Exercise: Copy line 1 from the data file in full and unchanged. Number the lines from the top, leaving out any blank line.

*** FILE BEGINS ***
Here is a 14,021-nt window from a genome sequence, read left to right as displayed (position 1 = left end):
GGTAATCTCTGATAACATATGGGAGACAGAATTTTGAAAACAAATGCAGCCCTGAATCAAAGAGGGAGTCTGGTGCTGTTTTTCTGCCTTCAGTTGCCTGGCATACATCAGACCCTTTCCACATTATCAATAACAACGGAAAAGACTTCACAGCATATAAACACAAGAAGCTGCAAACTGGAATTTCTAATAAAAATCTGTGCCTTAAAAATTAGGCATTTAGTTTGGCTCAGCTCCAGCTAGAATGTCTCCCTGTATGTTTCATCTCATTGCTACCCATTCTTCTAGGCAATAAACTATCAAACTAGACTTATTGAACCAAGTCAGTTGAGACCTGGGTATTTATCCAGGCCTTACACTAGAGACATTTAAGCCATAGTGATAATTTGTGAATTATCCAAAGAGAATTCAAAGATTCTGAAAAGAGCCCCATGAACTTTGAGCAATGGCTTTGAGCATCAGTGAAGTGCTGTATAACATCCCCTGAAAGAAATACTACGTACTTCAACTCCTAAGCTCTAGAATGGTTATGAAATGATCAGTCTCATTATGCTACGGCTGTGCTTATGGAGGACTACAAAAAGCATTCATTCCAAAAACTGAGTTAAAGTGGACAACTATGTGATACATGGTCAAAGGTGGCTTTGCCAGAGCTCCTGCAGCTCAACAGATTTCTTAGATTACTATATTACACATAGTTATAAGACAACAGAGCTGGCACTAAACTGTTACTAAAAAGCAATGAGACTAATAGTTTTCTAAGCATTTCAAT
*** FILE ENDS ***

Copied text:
Here is a 14,021-nt window from a genome sequence, read left to right as displayed (position 1 = left end):